Michael Flynn was railroaded by Comey's FBI

05/06/2020 10:03 AM | Anonymous

James A. Gagliano | May 04, 2020 12:45 PM

The time has come to cease affording the FBI’s Crossfire Hurricane team generous benefit of the doubt. A steady stream of unflattering revelations, beginning with a report by the Justice Department's inspector general into egregious FISA abuses last December, has relentlessly pounded the reputation of my former agency. Now, further irrefutable proof emerges that a small cabal of FBI headquarters decision-makers was hellbent on undoing a presidency.
Horowitz: “We did not reach that conclusion.”
Hawley: “Because I could have sworn — in fact, I know for a fact that I’ve heard that today from this committee. That’s not your conclusion?”
Horowitz: “We have been very careful in the connection with the FISAs for the reasons you mentioned to not reach that conclusion in part, as we’ve talked about earlier, [because of] the alteration of the email, the text messages associated with the individual who did that, and our inability to explain or understand, to get good explanations so that we could understand why this all happened.”
Strzok: “I called Bill and relayed what we discussed. He agrees.”

I know it sounds strange to hear me make such an accusation. I’m the guy who long attempted to thread the needle, accounting for honest human frailties, trusting that mistakes should not always be chalked up to malice or sinister intent. Cautious skepticism was a default mindset that served me well across a quarter century as an FBI investigator. That condition failed me here because one thing is clear.

Michael Flynn got railroaded.

Careful examination of fresh facts related to Flynn pleading guilty to Title 18 U.S. Code § 1001 (essentially, lying to a federal agent) provides an eye-popping and clear-cut case of investigative inconsistencies and partisan political bias. At the request of defense attorney Sidney Powell, who is seeking to have the retired lieutenant general’s plea withdrawn, additional evidence related to the Flynn case has recently been released by the prosecution. According to Flynn’s defense team, some uncovered FBI notes illustrate a concerted effort by former FBI Director James Comey's team to set Flynn up.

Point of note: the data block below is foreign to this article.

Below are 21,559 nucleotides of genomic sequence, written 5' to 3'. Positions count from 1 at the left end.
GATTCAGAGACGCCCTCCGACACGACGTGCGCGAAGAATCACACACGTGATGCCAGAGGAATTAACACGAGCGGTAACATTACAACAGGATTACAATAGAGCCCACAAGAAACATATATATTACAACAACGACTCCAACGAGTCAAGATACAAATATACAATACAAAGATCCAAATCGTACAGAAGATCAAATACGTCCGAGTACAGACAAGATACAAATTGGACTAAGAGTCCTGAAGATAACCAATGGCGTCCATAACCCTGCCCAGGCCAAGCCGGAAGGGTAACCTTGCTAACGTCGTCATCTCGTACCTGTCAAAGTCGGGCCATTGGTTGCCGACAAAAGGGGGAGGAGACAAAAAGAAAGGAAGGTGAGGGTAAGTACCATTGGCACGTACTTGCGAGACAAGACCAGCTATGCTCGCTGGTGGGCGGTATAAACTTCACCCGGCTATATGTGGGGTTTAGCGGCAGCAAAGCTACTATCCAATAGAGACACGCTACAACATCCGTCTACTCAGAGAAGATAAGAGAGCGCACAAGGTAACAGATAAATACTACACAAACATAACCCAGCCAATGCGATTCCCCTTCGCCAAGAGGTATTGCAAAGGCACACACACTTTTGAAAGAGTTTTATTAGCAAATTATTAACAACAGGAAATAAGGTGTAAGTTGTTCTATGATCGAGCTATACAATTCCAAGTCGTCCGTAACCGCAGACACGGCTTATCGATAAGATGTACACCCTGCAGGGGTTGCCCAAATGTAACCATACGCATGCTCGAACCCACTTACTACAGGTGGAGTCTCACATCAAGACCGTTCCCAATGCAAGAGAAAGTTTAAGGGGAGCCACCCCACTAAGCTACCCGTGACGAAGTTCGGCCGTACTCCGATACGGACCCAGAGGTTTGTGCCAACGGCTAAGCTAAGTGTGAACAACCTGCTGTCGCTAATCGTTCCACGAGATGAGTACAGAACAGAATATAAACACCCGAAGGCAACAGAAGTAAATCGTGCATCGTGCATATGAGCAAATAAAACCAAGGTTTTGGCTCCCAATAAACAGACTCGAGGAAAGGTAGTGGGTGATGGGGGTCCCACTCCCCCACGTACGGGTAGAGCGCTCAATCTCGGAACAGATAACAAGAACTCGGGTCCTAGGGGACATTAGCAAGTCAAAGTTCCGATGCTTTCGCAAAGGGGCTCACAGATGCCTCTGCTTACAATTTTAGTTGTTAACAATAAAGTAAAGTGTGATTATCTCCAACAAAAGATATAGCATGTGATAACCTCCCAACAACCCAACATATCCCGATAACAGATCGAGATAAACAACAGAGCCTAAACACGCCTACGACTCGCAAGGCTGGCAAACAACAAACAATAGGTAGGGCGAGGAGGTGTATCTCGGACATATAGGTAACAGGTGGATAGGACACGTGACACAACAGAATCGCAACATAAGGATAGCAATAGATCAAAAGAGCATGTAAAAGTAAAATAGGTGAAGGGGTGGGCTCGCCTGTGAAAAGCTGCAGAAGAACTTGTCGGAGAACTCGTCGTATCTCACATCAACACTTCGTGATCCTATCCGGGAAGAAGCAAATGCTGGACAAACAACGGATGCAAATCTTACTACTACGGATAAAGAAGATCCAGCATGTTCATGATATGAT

The notes in question are handwritten and appear to outline the Crossfire Hurricane team’s objectives for the planned interview with Flynn at the White House, just days after the inauguration of President Trump. They are clearly initialed by then-FBI Assistant Director for the Counterintelligence Division Bill Priestap. I know Bill from our overlapping assignments in the FBI’s New York office. He is an experienced, honorable, and well-respected lawman.

But one passage fairly leaped off the page at me:

“What's our goal? Truth/Admission or to get him to lie, so we can prosecute him or get him fired? If we get him to admit to breaking the Logan Act, give facts to DOJ & have them decide. Or, if he initially lies, then we present him [redacted] & he admits it, document for DOJ, & let them decide how to address it.”

It almost appears as if Priestap is attempting to memorialize his own opposition to the Flynn ambush. As in, who would ever chronicle that type of stratagem knowing it might one day be considered Brady material or be subject to a Freedom of Information Act request? It defies credulity. But in Priestap’s defense, he was full-on sailing against the wind.

Then-FBI Deputy Director Andrew McCabe essentially called the shots in Crossfire Hurricane. The FBI is charged with enforcing federal law. Nowhere in our identified mission and priorities exists a goal to set a perjury trap or, absent evidence of a prosecutable crime, get someone fired. Why even consider this an objective?

To borrow a line from comedian Jeff Foxworthy: If this doesn’t bother you, you might be a party-over-country partisan.

Since the FBI was already in possession of the transcript of Flynn’s telephone call with Russian Ambassador Sergey Kislyak, what exactly was to be gained by the interview? Nothing except the potential to jam him up and get him removed as national security adviser. It was never going to charge him for violations of the Logan Act or the Foreign Agents Registration Act. Even Robert Mueller’s team could have done so. It passed. These laws are seldom, if ever, enforced. Just ask the lobbyists on K Street.

Even Comey once believed Flynn not to have misrepresented facts to the FBI. The fired former director, who enjoys a cozy relationship with the Washington Post, was awarded “Two Pinocchios” by the paper’s fact-checker after a denial in an interview with Fox News’s Bret Baier, who asked him if he had ever “[told] lawmakers that FBI agents didn’t believe former national security adviser Michael Flynn was lying intentionally to investigators?”